If You're Allowed to Quit, You'll Work Even Harder

Posted on February 18, 2014

The results of a new study show that you may have more success getting employees to persevere on projects by giving them the option not to participate.

The option to abandon a project might just strengthen your resolve to complete it, according to a study published in Psychological Science.

The study, from the Wharton School of the University of Pennsylvanis and Georgia State University, is detailed at the Association of Psychological Science's Minds for Business blog. It explored how people responded when given the option to complete a task as opposed to being required to do so.

Researchers Rom Schrift and Jeffrey Parker's subjects were asked to complete a word-search puzzle and told they could win a prize based on their performance. The rub: Some participants were allowed to opt out of doing the puzzle.

Those who were given the option not to participate not only spent more time on the puzzle, they performed better on it.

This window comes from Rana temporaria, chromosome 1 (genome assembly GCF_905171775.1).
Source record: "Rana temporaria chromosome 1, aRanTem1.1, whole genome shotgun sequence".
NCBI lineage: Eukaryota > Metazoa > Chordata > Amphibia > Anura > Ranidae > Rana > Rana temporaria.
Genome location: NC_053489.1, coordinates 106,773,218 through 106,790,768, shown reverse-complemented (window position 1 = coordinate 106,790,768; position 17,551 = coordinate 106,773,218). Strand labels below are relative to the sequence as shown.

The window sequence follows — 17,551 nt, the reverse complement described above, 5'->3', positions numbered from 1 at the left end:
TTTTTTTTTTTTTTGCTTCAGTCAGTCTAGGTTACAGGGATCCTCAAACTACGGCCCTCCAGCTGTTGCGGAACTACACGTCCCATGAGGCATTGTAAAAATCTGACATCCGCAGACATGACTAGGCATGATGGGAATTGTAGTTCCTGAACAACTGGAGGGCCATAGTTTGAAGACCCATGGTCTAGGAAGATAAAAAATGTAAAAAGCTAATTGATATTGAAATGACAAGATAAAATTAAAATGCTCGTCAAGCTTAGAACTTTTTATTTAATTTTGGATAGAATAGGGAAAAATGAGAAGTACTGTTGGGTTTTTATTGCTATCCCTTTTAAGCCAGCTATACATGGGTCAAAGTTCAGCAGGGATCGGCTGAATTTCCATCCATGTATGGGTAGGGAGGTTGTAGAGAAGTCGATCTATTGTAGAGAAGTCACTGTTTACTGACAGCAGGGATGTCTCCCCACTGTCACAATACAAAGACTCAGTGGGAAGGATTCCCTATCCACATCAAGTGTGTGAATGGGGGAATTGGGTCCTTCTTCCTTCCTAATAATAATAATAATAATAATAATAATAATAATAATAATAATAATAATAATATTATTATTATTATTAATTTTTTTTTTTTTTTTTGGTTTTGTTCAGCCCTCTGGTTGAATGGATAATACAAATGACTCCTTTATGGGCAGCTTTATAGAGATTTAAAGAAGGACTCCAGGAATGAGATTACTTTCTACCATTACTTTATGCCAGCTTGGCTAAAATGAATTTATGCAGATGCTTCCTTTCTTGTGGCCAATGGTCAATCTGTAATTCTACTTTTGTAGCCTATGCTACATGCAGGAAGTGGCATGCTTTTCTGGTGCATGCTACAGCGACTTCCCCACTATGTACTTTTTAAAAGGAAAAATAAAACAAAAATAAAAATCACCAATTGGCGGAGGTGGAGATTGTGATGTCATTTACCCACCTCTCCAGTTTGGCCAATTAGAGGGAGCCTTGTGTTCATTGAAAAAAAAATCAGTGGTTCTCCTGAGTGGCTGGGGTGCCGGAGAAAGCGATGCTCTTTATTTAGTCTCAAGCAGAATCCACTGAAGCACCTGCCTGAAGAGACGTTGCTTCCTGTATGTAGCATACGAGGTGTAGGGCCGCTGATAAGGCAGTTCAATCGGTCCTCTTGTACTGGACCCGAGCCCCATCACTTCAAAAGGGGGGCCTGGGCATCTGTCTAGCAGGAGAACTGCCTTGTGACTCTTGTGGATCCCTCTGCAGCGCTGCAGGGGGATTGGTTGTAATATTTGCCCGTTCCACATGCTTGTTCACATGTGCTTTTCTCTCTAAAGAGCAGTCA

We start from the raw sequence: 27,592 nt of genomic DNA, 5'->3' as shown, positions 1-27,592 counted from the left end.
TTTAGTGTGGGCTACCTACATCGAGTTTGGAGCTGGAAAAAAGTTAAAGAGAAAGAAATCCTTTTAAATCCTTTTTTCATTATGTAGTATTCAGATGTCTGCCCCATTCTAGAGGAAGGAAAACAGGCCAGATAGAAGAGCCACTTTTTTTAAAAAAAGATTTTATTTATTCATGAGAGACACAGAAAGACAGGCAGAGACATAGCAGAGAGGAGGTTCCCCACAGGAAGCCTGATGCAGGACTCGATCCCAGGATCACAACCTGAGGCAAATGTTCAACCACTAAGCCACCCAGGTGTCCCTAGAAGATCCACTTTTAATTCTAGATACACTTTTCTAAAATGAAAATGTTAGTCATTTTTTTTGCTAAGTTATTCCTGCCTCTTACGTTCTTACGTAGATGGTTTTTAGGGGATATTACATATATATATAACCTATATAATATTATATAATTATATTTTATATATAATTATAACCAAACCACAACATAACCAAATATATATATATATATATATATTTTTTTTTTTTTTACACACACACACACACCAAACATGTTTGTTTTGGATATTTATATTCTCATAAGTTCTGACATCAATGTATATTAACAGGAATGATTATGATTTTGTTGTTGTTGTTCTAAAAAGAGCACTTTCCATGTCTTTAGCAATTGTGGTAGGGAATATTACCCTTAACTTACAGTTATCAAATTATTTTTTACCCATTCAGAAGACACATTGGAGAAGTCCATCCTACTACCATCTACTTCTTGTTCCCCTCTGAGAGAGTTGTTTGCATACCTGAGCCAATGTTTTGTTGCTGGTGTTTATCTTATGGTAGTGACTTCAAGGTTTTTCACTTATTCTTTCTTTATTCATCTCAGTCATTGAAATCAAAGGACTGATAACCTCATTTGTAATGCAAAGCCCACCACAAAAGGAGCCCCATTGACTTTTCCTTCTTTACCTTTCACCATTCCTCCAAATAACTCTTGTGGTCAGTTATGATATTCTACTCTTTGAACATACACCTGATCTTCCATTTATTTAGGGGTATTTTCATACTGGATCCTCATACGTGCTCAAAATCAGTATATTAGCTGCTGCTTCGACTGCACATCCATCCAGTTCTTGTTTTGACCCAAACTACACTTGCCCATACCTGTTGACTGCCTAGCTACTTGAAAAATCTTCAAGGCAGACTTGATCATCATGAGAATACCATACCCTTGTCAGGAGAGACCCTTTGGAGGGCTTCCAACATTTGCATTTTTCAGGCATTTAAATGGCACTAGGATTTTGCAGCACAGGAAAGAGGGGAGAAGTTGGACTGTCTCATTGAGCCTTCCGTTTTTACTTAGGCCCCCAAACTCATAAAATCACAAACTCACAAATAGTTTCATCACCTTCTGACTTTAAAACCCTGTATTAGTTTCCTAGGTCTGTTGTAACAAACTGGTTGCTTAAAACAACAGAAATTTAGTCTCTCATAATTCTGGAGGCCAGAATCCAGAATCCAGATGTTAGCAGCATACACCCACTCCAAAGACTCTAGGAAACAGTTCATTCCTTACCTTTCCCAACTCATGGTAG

Click on the link below to read the full article


Category(s):Workplace Issues

Source material from Inc


Mental Health News

  • New Therapy for Schizophrenia

    newsthumbA new form of therapy has been found to be quite promising in its use as a treatment plan for schizophrenia. Schizophrenia is one of the more ...

  • Parental Anxiety and Children's Learning

    newsthumbA new study has found that parents’ attitudes towards mathematics can predict the learning outcomes of their children.

  • MDMA Enhances Cooperation

    newsthumbA new study from King’s College London suggests that MDMA – found in ecstasy – may explain why users cooperate more after taking the drug. ...